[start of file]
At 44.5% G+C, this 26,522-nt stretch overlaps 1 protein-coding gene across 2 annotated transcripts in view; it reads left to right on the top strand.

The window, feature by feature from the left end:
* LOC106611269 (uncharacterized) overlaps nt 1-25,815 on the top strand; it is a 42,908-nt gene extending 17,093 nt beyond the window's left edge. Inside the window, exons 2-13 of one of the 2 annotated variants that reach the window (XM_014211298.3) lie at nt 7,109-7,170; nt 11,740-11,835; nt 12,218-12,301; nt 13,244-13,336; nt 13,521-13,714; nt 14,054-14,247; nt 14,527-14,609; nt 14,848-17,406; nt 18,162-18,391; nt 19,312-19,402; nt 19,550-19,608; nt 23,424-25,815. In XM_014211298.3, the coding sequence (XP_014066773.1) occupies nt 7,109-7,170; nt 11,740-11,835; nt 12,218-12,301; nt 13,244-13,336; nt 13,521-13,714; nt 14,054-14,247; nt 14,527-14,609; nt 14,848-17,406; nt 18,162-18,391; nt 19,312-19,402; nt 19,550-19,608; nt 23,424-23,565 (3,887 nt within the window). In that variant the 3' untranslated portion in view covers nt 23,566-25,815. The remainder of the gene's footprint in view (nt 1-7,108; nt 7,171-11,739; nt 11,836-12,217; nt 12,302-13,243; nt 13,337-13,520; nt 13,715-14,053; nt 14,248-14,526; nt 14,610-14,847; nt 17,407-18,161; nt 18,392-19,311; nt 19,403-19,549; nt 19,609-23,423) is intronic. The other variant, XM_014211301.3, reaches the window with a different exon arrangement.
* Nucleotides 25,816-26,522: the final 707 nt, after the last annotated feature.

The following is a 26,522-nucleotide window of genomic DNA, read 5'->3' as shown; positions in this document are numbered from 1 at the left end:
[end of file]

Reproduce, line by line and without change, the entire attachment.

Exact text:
At 44.5% G+C, this 26,522-nt stretch overlaps 1 protein-coding gene across 2 annotated transcripts in view; it reads left to right on the top strand.

The window, feature by feature from the left end:
* LOC106611269 (uncharacterized) overlaps nt 1-25,815 on the top strand; it is a 42,908-nt gene extending 17,093 nt beyond the window's left edge. Inside the window, exons 2-13 of one of the 2 annotated variants that reach the window (XM_014211298.3) lie at nt 7,109-7,170; nt 11,740-11,835; nt 12,218-12,301; nt 13,244-13,336; nt 13,521-13,714; nt 14,054-14,247; nt 14,527-14,609; nt 14,848-17,406; nt 18,162-18,391; nt 19,312-19,402; nt 19,550-19,608; nt 23,424-25,815. In XM_014211298.3, the coding sequence (XP_014066773.1) occupies nt 7,109-7,170; nt 11,740-11,835; nt 12,218-12,301; nt 13,244-13,336; nt 13,521-13,714; nt 14,054-14,247; nt 14,527-14,609; nt 14,848-17,406; nt 18,162-18,391; nt 19,312-19,402; nt 19,550-19,608; nt 23,424-23,565 (3,887 nt within the window). In that variant the 3' untranslated portion in view covers nt 23,566-25,815. The remainder of the gene's footprint in view (nt 1-7,108; nt 7,171-11,739; nt 11,836-12,217; nt 12,302-13,243; nt 13,337-13,520; nt 13,715-14,053; nt 14,248-14,526; nt 14,610-14,847; nt 17,407-18,161; nt 18,392-19,311; nt 19,403-19,549; nt 19,609-23,423) is intronic. The other variant, XM_014211301.3, reaches the window with a different exon arrangement.
* Nucleotides 25,816-26,522: the final 707 nt, after the last annotated feature.

The following is a 26,522-nucleotide window of genomic DNA, read 5'->3' as shown; positions in this document are numbered from 1 at the left end: